Structural analysis of a Lotus japonicus genome. I. Sequence features and mapping of fifty-six TAC clones which cover the 5.4 Mb regions of the genome

Shusei Sato, Takakazu Kaneko, Yasukazu Nakamura, Erika Asamizu, Tomohiko Kato, Satoshi Tabata

Research output: Contribution to journalArticlepeer-review

89 Citations (Scopus)

Abstract

A total of 56 TAC clones with an average insert size of 100 kb were isolated from a TAC library of the Lotus japonicus genome based on the expressed sequences tags (ESTs), cDNA and gene information, and their nucleotide sequences were determined according to the shot-gun based strategy. The total length of the sequenced regions is 5,473,195 bp. By comparison with the sequences in protein and EST databases and analysis with computer programs for gene modeling, a total of 605 potential protein-encoding genes with known or predicted functions, 69 gene segments, and 172 pseudogenes were identified. The average density of the genes assigned so far is 1 gene/8120 bp. Introns were identified in approximately 78% of the potential genes. There was an average of 3.8 introns per gene and the average length of the introns was 375 bp. DNA markers were generated based on the nucleotide sequences obtained, and each clone was mapped onto the linkage map using the F2 mapping population derived from a cross of L. japonicus Gifu B-129 and Miyakojima MG-20. The sequence data, gene information and mapping information are available through the World Wide Web at http://www.kazusa.or.jp/lotus/.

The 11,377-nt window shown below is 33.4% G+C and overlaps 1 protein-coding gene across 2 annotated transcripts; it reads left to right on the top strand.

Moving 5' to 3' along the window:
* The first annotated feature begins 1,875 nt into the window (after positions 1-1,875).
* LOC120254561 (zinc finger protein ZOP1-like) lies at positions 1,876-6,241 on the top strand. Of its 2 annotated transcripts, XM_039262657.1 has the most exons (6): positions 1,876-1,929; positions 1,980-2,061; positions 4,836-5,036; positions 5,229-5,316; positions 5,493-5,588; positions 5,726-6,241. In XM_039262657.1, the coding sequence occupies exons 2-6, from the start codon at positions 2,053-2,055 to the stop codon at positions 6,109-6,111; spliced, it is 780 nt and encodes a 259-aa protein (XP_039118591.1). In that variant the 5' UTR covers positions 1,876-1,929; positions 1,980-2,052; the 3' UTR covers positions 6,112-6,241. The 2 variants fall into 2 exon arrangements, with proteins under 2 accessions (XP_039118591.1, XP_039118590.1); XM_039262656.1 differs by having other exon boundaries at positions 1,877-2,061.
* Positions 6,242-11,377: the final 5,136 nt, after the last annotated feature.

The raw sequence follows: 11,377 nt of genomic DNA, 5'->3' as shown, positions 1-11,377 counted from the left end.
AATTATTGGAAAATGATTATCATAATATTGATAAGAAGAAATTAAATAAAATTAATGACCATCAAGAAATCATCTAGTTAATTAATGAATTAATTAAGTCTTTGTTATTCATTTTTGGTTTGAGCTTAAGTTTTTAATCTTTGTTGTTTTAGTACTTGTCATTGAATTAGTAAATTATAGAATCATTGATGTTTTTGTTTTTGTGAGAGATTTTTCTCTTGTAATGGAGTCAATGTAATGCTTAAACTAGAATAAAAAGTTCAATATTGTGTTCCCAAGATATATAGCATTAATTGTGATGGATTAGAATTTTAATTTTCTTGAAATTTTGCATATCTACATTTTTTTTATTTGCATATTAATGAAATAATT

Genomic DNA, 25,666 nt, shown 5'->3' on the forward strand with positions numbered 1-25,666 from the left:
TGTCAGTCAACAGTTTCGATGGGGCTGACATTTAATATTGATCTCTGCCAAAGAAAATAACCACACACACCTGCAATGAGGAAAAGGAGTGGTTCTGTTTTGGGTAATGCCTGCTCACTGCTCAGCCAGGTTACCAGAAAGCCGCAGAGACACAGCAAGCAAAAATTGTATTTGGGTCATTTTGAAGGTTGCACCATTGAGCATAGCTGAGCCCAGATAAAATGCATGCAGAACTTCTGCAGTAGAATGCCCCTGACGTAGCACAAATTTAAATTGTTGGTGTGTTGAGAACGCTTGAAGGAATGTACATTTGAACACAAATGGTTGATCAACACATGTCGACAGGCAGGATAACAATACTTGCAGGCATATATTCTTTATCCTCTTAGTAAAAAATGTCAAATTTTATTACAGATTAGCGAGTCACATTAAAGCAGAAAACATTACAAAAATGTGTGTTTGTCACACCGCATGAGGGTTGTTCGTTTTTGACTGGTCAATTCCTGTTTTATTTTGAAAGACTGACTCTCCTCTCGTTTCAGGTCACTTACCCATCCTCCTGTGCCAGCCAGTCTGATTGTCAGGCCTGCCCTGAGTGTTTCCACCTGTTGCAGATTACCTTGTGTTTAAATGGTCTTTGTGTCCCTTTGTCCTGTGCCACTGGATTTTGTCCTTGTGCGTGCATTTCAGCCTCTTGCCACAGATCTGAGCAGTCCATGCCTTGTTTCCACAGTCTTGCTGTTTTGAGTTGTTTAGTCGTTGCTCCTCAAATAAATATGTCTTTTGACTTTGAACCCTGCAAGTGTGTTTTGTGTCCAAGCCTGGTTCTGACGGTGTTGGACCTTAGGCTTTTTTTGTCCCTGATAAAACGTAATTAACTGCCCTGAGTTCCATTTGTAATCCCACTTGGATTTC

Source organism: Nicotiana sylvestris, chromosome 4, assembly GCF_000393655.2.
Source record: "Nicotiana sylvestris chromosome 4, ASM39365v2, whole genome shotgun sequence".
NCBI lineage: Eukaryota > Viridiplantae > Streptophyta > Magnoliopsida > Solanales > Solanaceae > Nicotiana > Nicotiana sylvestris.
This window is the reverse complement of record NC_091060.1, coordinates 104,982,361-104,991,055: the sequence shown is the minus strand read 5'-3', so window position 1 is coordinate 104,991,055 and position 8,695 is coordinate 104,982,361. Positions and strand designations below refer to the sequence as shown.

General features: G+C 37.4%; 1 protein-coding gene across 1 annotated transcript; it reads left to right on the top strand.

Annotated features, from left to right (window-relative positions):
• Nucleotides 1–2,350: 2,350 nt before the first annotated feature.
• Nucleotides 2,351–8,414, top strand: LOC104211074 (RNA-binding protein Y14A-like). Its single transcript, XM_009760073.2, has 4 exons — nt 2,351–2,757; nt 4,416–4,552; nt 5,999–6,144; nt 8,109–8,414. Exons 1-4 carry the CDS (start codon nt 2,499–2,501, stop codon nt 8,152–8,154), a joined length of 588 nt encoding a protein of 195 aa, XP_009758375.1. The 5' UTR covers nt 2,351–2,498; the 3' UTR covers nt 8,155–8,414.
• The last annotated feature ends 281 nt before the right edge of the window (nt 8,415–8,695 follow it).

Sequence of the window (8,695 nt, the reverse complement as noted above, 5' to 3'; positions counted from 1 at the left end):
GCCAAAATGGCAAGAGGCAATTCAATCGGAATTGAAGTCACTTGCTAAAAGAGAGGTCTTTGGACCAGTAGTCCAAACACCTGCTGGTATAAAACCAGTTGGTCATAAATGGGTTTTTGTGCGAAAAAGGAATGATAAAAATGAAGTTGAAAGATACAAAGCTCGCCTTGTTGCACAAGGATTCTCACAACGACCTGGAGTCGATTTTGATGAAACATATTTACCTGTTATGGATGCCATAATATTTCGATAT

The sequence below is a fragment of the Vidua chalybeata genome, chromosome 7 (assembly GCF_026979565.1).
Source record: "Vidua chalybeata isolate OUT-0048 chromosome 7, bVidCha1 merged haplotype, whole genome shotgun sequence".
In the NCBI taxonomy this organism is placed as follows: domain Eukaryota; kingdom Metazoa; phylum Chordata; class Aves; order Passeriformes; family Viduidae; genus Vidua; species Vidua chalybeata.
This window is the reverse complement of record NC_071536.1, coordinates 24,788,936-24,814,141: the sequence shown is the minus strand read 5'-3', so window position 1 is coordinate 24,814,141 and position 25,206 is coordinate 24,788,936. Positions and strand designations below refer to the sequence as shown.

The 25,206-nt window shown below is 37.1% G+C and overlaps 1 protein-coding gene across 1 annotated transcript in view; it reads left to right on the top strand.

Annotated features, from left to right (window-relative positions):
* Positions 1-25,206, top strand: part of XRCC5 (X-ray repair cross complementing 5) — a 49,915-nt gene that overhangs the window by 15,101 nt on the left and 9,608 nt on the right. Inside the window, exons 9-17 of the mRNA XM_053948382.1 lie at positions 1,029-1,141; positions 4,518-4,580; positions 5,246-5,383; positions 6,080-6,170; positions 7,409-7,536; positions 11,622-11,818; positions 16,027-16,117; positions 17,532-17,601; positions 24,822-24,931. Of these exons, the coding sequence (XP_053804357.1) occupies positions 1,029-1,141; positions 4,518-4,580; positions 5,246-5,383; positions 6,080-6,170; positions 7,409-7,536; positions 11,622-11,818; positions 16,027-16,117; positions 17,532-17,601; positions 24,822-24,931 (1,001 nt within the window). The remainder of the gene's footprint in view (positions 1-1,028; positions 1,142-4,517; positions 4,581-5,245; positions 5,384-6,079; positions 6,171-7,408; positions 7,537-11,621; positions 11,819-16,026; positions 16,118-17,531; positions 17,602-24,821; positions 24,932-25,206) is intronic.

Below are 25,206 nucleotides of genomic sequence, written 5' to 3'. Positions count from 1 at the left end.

Original languageEnglish
Pages (from-to)311-318
Number of pages8
JournalDNA Research
Volume8
Issue number6
DOIs
Publication statusPublished - 2001

Keywords

  • Gene prediction
  • Genomic sequence
  • Linkage mapping
  • Lotus japonicus
  • TAC genomic library

ASJC Scopus subject areas

  • Molecular Biology
  • Genetics

Fingerprint Dive into the research topics of 'Structural analysis of a Lotus japonicus genome. I. Sequence features and mapping of fifty-six TAC clones which cover the 5.4 Mb regions of the genome'. Together they form a unique fingerprint.

Cite this